Investment Spending: An increase of $234.6 million in investment spending in the Montana economy occurs every year due to the operation of the Bozeman campus.
Jobs: The Billings campus creates nearly 1,700 jobs for state residents.
Income: Almost $175 million in personal income results from MSU-Billings.
Tax Revenue: In 2009, MSU-Billings was responsible for $36.5 million in state tax revenues from the $20 million state investment. This means the state received $1.80 in tax revenues for every $1.00 of tax support.
Compensation: Annual wages are $235 higher across the state because of the pres¬ence of MSU-Billings.
Investment Spending: An increase of $36.5 million in investment spending in the Montana economy occurs every year due to the operation of the Billings campus.
Jobs: The Havre campus contributes 800 jobs in a region of Montana where job availability is crucial.
Income: These jobs mean an additional $82 million in personal income.
Tax Revenue: MSU-Northern produces a two to one return on investment of state dollars. The $9 million state investment resulted in $18 million in state tax revenues in 2009.
Compensation: Annual wages are $94 higher across the state because of the presence of MSU-Northern.
Investment Spending: An increase of $14.7 million in investment spending in the Montana economy occurs every year due to the operation of the Northern campus.
Jobs: More than 400 jobs are added to the state economy through the presence of the Great Falls campus.
Income: The resulting personal income from the 400 jobs is $37 million.
Tax Revenue: In 2009, Great Falls increased the initial investment of $6 million to $7.9 million in state tax revenues. This means the state received $1.30 in tax revenues for every $1.00 of tax support.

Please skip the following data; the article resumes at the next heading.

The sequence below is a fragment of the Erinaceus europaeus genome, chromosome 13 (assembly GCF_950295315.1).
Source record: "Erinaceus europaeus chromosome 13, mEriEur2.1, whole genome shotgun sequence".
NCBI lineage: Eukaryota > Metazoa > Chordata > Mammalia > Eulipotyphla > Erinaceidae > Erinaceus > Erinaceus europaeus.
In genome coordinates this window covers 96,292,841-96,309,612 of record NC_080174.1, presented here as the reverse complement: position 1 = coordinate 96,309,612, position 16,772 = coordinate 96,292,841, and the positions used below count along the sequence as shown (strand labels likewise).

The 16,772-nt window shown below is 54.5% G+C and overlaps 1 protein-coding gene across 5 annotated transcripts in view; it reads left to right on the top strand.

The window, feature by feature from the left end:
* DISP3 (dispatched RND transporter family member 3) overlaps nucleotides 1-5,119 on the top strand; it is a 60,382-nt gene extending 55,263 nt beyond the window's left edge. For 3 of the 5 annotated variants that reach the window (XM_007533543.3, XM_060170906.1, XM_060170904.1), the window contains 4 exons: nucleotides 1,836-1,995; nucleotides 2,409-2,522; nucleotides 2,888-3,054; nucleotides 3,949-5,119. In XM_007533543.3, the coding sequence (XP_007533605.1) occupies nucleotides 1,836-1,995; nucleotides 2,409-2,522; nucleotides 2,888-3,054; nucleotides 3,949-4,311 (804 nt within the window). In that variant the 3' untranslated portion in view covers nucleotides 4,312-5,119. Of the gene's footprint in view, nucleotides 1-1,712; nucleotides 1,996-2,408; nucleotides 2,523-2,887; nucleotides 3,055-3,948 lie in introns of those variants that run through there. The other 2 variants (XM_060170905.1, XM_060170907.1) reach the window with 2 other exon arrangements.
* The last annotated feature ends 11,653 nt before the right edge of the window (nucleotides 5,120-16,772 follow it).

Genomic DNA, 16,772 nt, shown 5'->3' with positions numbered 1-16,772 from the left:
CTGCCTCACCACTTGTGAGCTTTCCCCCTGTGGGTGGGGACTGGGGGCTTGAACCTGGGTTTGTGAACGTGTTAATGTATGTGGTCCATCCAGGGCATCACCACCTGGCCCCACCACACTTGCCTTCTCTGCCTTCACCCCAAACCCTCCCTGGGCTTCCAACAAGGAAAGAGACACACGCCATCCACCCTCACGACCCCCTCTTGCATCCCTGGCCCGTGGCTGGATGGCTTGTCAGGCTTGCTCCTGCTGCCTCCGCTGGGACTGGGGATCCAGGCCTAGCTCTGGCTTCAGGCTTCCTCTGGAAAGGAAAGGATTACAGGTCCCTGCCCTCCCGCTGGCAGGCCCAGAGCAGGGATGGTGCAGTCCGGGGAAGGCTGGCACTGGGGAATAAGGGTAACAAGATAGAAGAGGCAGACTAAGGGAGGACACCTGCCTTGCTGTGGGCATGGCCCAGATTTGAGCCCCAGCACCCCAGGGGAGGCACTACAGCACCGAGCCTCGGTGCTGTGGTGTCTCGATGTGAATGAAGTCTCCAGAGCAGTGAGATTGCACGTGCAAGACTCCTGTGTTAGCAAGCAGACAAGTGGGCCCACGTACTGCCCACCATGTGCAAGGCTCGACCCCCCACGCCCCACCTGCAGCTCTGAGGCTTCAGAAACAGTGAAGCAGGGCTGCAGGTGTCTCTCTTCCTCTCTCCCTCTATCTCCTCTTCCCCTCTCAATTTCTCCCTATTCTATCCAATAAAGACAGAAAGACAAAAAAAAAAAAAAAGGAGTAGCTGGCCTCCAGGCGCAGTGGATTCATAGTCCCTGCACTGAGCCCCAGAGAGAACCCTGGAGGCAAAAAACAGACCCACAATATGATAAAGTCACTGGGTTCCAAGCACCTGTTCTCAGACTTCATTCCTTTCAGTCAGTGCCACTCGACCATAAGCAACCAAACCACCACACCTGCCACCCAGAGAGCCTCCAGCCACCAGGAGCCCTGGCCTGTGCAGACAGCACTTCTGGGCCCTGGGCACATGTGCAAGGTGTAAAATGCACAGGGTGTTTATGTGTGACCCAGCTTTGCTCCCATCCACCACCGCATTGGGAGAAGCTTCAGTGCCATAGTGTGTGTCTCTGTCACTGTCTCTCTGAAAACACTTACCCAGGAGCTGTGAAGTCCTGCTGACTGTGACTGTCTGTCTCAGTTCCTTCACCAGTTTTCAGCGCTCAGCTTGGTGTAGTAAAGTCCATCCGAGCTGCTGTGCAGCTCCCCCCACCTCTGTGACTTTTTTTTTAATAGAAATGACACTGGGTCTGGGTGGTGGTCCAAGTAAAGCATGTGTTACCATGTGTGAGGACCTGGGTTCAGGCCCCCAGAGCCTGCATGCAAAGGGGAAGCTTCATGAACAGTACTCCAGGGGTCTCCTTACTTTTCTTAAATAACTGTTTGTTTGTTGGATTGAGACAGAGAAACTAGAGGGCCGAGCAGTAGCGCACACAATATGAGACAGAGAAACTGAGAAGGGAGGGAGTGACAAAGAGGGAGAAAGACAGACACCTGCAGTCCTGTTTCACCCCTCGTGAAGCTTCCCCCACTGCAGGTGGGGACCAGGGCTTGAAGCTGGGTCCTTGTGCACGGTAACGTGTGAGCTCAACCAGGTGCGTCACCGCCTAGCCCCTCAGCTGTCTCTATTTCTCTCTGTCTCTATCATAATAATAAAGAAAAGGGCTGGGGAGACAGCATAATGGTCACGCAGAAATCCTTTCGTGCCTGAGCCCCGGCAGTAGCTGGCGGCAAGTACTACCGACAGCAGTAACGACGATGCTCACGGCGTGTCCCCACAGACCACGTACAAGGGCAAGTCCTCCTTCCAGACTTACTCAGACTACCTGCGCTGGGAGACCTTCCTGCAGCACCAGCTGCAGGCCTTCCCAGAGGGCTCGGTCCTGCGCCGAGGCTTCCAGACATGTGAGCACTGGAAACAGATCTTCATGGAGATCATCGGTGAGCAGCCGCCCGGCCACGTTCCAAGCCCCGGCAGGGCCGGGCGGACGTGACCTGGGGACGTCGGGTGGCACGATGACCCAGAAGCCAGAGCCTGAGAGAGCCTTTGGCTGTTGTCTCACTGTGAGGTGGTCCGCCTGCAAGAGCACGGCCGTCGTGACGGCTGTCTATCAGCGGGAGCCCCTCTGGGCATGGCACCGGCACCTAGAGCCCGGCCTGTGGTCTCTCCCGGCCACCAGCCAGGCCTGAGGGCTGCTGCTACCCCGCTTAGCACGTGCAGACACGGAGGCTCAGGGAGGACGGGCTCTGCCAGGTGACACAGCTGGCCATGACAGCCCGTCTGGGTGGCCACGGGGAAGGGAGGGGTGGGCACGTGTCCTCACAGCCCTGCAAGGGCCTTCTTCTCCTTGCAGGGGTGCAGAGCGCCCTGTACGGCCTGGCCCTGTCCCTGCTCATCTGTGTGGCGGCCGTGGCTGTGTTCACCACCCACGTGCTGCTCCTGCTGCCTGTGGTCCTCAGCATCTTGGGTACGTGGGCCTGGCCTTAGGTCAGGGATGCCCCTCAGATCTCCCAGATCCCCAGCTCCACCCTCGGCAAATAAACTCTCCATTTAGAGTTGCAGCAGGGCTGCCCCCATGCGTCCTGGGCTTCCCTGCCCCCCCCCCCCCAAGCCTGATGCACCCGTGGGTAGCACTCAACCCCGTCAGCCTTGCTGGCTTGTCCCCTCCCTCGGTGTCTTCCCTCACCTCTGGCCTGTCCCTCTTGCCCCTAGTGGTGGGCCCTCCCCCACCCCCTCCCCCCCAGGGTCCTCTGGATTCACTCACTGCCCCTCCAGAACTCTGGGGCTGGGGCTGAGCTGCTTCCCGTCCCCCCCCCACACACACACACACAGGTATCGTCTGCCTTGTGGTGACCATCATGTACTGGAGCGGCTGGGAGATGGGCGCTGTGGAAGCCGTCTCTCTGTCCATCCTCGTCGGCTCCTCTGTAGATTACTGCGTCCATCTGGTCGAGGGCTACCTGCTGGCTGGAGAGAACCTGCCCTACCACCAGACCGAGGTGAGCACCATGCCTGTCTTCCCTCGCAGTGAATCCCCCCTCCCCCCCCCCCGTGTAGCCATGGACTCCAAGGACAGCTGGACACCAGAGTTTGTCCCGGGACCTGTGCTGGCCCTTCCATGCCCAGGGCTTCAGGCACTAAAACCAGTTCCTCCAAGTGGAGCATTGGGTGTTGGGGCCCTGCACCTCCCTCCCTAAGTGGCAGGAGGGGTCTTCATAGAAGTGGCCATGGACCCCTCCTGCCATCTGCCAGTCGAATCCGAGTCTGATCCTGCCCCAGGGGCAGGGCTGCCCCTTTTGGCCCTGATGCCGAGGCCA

Compensation: Annual wages are $41 higher across the state because of the presence of MSU-Great Falls.
Investment Spending: An increase of $7.3 million in investment spending in the Montana economy occurs every year due to the operation of the Great Falls campus.
Montana Agricultural Experiment Station (MAES)
Jobs: MAES contributes 1,600 jobs that support the agricultural industry in Montana.
Income: Through MAES more than $100 million in personal income is dispersed.
Tax Revenue: The state's investment of $12.7 million was increased to $22 million in tax revenues in 2009. This means the state received $1.70 in tax revenues for every $1.00 of tax support.
Compensation: Annual wages are $27 higher across the state because of the presence of MAES.
Investment Spending: An increase of $56.2 million in investment spending in the Montana economy occurs every year due to the operation of MAES.
MSU Extension has a presence in all of Montana's counties and its unique structure made it unsuitable for analysis under the categories of university operations, research expenditures, increased earnings of graduates, and nonresident visitor and student off-campus spending. As such, the economic impact of MSU Extension is not included, however, it employs 188 full-time positions and has $15.5 million in annual spending - mostly in salaries and benefits. Federally appropriated funds make up 32 percent, or $5.5 million of MSU Extension's annual spending.
Patrick Barkey, director of the Bureau of Business and Economic Research at the University of Montana, email@example.com, 406-243-2723
Doug Steele, MSU vice president of external relations and director of Extension, 406-994-3293, firstname.lastname@example.org